Once I stopped at a job site for one of the biggest local builders. The owner happened to be there, so we got to meet him and introduce ourselves, and now 20 percent of our yearly revenue comes from that builder—all because I stopped to shake his hand.
When it came to the actual jobs and products we used, we had to pick and choose our battles with Dad. We have a couple friends in the wood flooring business who worked with their dads but parted ways, and one of the reasons was that a lot of the old-school generation—not all, but a lot—seem to like the cheapest stuff they can use to cut costs. Our dad wasn’t like that, because he was always wanting to give the customer the best floor possible, but he was very loyal to what he was used to. He was really loyal to the finishes he was using because he had tested them and found what he loved, but the problem was that it had been maybe 10 years since he tested them, and things have changed. Zach and I went to a training at a local distributor where we saw a different finish we really liked, and we had to buy it ourselves with our own money and use it on a job. Then when he came by, we asked him what he thought, and he said it looked good—and that was when we finally told him which finish it was.
Another big thing some of the old school generation doesn’t seem to understand is the multi-head sander. Our dad used to say, “If you need a multi-head sander, that just means you didn’t do a good enough job on the big machine.” It was the same thing when Zach had to pay something like $1,700 of his own money to get a Festool orbital with a vac—but when Dad actually used it, he said, “Man, is that nice!” (I don’t think Zach ever did get paid for it!)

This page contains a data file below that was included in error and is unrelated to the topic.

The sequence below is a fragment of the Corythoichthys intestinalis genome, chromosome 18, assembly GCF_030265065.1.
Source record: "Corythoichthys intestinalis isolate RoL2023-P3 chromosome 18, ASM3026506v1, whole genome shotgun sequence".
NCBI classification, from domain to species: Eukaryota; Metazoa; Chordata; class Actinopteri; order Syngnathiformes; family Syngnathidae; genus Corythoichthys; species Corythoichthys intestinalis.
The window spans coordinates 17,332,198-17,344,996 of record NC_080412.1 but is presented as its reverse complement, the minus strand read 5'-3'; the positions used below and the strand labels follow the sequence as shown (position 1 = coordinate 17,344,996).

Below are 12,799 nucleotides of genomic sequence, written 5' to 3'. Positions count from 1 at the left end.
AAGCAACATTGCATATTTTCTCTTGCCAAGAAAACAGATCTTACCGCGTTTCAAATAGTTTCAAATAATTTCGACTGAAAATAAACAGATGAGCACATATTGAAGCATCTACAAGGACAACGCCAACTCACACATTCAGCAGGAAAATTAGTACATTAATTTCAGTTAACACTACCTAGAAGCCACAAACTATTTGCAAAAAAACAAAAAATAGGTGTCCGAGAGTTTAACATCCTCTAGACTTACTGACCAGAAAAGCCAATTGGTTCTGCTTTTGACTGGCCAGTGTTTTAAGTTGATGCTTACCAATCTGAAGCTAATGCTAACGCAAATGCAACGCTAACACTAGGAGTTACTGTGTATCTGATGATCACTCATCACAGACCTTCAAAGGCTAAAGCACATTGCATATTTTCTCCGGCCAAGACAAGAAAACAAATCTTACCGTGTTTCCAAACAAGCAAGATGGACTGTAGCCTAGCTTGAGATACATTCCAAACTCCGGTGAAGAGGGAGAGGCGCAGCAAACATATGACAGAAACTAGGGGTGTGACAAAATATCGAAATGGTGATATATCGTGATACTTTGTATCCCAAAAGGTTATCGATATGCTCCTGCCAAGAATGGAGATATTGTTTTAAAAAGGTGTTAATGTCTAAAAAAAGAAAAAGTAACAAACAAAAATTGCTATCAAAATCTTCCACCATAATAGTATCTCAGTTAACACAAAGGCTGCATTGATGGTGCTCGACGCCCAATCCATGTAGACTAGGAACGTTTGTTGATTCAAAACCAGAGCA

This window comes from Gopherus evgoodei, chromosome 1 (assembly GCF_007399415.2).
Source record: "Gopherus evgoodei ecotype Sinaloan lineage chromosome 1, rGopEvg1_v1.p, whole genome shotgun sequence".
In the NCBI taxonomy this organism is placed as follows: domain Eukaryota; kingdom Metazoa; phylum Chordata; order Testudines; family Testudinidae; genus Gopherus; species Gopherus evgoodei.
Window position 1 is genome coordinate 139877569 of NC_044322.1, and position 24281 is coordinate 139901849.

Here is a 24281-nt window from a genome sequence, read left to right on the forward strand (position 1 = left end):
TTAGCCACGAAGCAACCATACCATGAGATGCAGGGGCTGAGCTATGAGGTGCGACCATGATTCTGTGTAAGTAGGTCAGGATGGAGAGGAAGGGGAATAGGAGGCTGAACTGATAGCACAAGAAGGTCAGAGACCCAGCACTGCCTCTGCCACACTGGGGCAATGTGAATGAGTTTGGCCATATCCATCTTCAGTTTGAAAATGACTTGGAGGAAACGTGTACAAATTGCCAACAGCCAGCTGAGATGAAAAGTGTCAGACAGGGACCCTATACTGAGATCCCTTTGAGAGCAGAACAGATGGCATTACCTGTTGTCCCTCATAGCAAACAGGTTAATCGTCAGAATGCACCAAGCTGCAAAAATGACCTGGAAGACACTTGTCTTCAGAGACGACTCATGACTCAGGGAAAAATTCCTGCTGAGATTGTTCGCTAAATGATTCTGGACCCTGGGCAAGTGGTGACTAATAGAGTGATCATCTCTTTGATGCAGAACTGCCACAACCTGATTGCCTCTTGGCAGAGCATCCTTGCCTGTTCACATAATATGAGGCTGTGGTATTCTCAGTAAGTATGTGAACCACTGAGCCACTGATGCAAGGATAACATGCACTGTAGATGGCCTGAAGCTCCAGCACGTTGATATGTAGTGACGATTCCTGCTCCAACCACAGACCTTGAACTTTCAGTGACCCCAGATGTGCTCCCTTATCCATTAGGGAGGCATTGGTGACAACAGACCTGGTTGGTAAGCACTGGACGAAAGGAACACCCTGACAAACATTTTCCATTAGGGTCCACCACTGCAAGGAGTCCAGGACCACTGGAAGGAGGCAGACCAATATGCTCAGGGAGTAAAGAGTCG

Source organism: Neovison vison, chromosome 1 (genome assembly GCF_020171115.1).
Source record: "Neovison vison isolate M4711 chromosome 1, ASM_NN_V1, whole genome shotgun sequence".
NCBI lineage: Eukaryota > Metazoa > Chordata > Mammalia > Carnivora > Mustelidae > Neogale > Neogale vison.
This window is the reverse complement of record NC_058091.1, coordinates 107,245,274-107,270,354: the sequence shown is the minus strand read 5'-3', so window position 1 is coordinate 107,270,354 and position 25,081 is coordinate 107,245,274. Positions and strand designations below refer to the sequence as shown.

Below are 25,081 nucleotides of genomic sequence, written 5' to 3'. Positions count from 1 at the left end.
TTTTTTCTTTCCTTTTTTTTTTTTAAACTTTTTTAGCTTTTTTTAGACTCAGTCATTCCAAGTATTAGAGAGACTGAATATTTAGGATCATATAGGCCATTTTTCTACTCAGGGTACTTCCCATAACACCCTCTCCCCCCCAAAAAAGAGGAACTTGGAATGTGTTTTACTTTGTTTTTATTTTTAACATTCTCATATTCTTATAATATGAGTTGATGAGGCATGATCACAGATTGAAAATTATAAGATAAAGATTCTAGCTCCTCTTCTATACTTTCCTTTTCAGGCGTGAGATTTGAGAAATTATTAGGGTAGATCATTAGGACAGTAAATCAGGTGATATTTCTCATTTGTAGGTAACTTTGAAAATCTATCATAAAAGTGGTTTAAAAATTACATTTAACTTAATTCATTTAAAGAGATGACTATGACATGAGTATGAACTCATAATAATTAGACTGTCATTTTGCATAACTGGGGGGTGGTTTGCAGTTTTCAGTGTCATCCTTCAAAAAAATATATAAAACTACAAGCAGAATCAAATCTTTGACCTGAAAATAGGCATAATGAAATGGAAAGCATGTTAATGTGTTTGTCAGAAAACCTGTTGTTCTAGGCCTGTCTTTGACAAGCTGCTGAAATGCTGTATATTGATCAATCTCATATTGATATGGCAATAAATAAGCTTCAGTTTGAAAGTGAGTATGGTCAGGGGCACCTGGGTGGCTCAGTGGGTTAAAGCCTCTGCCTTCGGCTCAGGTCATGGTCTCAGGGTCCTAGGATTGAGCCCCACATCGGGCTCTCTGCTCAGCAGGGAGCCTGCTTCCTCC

So a lot of what we did was try to convince Dad about the products we were trying, and once he saw it and was convinced it was giving the customer the best product in the end, then he would come around to it. Gradually, Dad began to trust us to make more decisions on our own. Some days it worked, and some days it was me calling Dad and telling him, “I really screwed this up.”
Last year we formed an LLC, and at that point he decided that we should keep him involved but we would have the lead in decision-making. He began helping by running to do a repair or bringing a couple gallons of finish to a job site. Then in May of last year we found out Dad had cancer, and after an intense battle, he passed in August. It’s still weird, especially coming back to work and being surrounded by him, but we’re proud to carry on what he built. Dads are tough, but he told us a couple times at the end that he was proud of us, and that’s a really good thing to hear as a son.
Today we are all owners of the business. I specialize in pricing, estimates and the budget; Zach is mainly in charge of each project; and Jason, at only 21, already has amazing skills on the job. When I say it like that, it sounds like we have a perfect puzzle, but we’re all brothers, so some days there are ups and downs, but I think we have it kind of figured out at this point.
Dad loved that we were all in the business, but he never put pressure on us to do this, and we still feel the same way about each other—we’re not bound by blood to this thing. Dad would always say, “If there’s a day you wake up and you don’t love what you’re doing anymore, you need to figure out what to do.” A family business—no matter what the business is—is always tough, but right now, we consider ourselves fortunate that we get to work with our siblings every day and try to continue the business that our dad and grandpa built.